I said I always felt that we had failed to fulfil an obvious destiny in
the matter of those emeralds; and there was something touching in the way
Raffles now sided with me against himself.

"But I saw it the moment I had yanked them up," said he, "and heard that
fat swine curse his wife for dropping them. He told her she'd done it on
purpose, too; he hit the nail on the head all right; but it was her poor
head, and that showed me my unworthy impulse in its true light, Bunny. I
didn't need your reproaches to make me realise what a skunk I'd been all
round. I saw that the necklace was morally yours, and there was one clear
call for me to restore it to you by hook, crook, or barrel. I left for
Carlsbad as soon after its wrongful owners as prudence permitted."

"Admirable!" said I, overjoyed to find old Raffles by no means in such
bad form as he looked. "But not to have taken me with you, A. J., that's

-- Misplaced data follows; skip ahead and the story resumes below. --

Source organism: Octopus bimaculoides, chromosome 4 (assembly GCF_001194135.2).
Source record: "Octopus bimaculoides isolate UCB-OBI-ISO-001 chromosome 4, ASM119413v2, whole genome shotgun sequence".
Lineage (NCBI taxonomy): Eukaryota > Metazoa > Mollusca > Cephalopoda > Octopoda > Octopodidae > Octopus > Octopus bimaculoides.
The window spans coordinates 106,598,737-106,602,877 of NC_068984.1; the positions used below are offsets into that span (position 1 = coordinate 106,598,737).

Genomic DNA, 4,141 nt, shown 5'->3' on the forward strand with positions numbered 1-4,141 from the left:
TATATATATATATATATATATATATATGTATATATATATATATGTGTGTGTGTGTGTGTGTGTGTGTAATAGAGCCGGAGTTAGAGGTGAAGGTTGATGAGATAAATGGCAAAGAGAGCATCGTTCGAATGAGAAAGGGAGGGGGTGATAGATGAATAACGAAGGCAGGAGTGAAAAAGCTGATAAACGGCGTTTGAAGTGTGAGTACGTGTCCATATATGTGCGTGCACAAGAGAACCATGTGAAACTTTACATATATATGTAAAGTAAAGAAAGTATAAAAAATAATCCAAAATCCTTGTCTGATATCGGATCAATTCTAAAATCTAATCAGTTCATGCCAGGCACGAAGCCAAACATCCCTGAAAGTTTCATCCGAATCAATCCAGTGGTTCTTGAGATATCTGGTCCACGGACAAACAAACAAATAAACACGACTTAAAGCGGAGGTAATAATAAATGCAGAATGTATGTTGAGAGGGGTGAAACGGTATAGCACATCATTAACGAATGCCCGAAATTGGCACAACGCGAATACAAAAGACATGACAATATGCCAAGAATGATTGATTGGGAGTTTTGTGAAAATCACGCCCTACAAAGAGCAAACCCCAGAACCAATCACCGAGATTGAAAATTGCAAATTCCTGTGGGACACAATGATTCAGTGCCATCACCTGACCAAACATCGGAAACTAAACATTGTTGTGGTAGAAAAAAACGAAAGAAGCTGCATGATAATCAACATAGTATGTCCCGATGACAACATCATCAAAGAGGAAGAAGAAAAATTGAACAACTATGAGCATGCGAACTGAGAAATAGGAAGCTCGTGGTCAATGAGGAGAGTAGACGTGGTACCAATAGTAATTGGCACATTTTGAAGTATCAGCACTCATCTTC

the unkind cut I can't forgive."

"My dear Bunny, you couldn't have borne it," said Raffles solemnly. "The
cure would have killed you; look what it's done to me."

"Don't tell me you went through with it!" I rallied him.

"Of course I did, Bunny. I played the game like a prayer-book."

"But why, in the name of all that's wanton?"

"You don't know Carlsbad, or you wouldn't ask. The place is squirming
with spies and humbugs. If I had broken the rules one of the prize
humbugs laid down for me I should have been spotted in a tick by a spy,
and bowled out myself for a spy and a humbug rolled into one. Oh, Bunny,
if old man Dante were alive to-day I should commend him to that sink of
salubrity for the redraw material of another and a worse Inferno!"

The steaks had arrived, smoking hot, with a kidney apiece and lashings of
fried potatoes. And for a divine interval (as it must have been to him)
Raffles's only words were to the waiter, and referred to successive
tankards of bitter, with the superfluous rider that the man who said we
couldn't drink beer was a liar. But indeed I never could myself, and only
achieved the impossible in this case out of sheer sympathy with Raffles.
And eventually I had my reward, in such a recital of malignant privation
as I cannot trust myself to set down in any words but his.

"No, Bunny, you couldn't have borne it for half a week; you'd have looked
like that all the time!" quoth Raffles. I suppose my face had fallen (as
it does too easily) at his aspersion on my endurance. "Cheer up, my man;